Ricks were made in the studio of theHungarian Radio. There are 10 selections on this LP.
A steady blues program started in October 1984 at the station "Petôfi" of
Hungarian Radio. This series of blues programs by Peter Nemes Nagy was a bi-weekly
broadcasting with a time of quarter hour firstly, later half an hour each. Editor of the
program was Zsuzsa Göczey.
Since January 1992 this program is broadcasted on the same station every Tuesday
between 21.05 and 21.35. The new editor of the program is Sándor Buza.
A black blues musician gave live concert in Hungary for the first time on 15th May 1971
when Champion Jack Dupree played and sang at the Videoton Interjazz Festival in
Székesfehérvár's Vörösmarty Theatre. Gyula Lovas of daily Magyar Nemzet wrote the
following sentences (word by word, again):
"It's a pity that New Orleans born Champion Jack Dupree's performance who is a
representative of Rhythm and Blues living in Europe, was very short despite its great
success, presumably because of limitedtime, so it was impossible for us to have an overall
picture of real values of his playing."
Champion Jack Dupree entertained the guests of Builders Club in Székesfehérvár more
than an hour long through on the night before his official appearance, in exchange of some
drink, of course. The Hungarian blues fans knew at this time one of the wisecracks of
Master Dupree: "No beer, no music."
The first blues festival in Hungary was organized on the 11th August 1989 in the town
of Esztergom. Among the performers there were a country and a jazz group, and the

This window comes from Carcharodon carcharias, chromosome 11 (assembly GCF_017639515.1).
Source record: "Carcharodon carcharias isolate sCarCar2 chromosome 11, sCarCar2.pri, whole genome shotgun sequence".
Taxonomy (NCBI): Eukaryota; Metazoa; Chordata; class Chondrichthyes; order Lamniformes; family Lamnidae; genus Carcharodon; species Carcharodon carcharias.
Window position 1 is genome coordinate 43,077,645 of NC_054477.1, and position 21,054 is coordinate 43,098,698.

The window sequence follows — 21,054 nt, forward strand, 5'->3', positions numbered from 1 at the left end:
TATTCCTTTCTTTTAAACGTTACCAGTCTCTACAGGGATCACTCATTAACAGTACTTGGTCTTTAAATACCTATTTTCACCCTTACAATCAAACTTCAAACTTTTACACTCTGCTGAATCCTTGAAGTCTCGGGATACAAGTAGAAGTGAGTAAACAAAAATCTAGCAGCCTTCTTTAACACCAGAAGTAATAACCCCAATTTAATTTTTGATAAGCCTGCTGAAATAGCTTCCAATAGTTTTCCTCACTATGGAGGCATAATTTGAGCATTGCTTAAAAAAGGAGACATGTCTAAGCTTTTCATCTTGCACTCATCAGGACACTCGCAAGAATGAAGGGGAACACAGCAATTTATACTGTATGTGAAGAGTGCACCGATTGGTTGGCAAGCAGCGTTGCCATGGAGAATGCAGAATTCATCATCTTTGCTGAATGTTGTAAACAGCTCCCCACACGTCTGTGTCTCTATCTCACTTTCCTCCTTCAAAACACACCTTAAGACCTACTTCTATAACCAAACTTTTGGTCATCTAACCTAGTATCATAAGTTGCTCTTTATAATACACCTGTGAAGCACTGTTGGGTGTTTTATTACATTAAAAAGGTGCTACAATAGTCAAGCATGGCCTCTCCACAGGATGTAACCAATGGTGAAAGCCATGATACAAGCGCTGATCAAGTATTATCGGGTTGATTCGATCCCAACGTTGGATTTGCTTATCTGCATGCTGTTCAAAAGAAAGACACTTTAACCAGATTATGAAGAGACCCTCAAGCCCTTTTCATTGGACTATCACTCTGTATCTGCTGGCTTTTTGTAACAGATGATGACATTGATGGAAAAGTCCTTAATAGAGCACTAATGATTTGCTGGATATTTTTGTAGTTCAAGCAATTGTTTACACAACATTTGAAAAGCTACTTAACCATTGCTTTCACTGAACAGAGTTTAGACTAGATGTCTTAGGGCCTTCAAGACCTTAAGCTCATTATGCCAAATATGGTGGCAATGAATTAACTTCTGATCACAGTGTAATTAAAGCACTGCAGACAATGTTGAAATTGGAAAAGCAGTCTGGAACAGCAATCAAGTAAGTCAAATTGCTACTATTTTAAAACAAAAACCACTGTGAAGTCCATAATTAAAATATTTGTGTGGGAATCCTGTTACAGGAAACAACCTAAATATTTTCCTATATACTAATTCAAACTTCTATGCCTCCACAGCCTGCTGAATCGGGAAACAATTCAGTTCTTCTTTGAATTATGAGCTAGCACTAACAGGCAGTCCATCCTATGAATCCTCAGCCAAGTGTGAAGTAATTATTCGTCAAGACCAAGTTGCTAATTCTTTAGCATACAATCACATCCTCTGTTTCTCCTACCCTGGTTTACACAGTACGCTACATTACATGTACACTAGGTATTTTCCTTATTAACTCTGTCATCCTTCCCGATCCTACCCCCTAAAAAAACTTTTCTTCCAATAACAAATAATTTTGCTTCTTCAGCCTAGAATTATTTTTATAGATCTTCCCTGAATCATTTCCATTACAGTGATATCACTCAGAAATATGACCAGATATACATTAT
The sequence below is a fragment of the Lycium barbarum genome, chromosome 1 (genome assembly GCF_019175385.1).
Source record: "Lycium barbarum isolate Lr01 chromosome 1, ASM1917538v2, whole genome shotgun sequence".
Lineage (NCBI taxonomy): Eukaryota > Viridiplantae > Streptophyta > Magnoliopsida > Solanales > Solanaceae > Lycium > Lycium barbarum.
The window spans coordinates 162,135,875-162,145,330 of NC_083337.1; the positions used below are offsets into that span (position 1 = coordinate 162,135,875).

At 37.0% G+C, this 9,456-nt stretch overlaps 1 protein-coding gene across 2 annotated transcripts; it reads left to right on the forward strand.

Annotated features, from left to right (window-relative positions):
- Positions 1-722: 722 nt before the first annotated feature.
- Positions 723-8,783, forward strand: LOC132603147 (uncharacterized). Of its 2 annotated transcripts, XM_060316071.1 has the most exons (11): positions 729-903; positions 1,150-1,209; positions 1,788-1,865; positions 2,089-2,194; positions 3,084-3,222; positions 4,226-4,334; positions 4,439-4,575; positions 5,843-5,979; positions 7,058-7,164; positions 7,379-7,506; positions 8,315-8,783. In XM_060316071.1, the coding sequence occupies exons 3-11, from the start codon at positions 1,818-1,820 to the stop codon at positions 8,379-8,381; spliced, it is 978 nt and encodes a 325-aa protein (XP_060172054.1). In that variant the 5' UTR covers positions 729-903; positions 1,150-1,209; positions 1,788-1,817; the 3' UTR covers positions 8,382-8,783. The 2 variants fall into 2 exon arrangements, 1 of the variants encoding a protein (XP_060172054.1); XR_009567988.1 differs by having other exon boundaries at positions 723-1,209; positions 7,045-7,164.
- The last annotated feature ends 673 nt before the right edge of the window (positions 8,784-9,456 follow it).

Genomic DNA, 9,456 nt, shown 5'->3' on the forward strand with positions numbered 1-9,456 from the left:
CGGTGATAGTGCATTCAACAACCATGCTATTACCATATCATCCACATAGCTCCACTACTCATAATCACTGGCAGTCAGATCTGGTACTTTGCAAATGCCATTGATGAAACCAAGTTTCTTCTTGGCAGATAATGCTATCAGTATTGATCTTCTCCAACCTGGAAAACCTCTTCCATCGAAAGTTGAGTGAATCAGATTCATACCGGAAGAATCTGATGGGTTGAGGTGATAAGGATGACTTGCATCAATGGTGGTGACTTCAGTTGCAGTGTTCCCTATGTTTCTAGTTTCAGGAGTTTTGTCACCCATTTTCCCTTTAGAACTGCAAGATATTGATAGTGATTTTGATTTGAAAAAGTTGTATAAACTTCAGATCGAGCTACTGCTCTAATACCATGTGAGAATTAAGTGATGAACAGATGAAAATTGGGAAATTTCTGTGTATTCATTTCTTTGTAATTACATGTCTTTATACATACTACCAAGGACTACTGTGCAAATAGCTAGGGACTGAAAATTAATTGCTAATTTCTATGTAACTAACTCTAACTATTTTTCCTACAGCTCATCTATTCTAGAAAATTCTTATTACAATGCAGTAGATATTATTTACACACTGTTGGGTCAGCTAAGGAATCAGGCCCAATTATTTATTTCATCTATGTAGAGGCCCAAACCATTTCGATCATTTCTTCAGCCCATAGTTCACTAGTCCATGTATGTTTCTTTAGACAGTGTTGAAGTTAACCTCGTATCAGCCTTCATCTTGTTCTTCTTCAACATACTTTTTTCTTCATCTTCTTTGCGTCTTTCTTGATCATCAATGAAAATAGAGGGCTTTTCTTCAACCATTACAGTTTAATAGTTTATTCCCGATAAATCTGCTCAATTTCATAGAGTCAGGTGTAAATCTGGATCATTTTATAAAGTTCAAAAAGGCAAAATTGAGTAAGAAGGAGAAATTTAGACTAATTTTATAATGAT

following blues groups: Nos Bizniss of Vác, S-Modell of Budapest, Dobókocka (Dice) of
Békéscsaba, Udvari Bolondok (Jesters) of Budapest, Tengs Lengs of Budapest, Stáció
(Station) of Esztergom and the Deák Bill Blues Band of Budapest.
The first Hungarian blues group using elecric instruments, the Hobo Blues Band, played
regularly in smaller clubs during the late 70s. In the early 80s they organized an own
club, but only the spiritual "father" of the goup alone is destined for writing
A pub calles Blues Inn started on teh 17th September 1983 at Club Kassák in Zugló (a
district of Budapest). Youth magazin "Magyar Ifjúság" (Hungarian youth) wrote
on the first event:
"... the Blues Inn grew into a great event within 6 hours. It was made a "great
event" by the excellent, happy music of Attila Bodonyi (musician), life-host and his
friends, as well as the heated debate between Péter Rózsa (reporter) with writer István
Csörsz about the situation of Hungarian youth today."
One time host of Blues Inn living now in Australia and working as a mathematician
according to news. As a successor of Blues Inn another club under the name of Komplex
Blues Canteen functioned in Fővárosi Művelődési Ház (Metropolitan Cultural Center)
of Budapest, hosted by Zoltán Vas.
Outside of the capital city there were resp. are blues clubs or blues inns in action in
Békéscsaba and Tatabánya, Kiskunfélegyháza, Miskolc and Pécs.
Jazzkutatás, 1995. január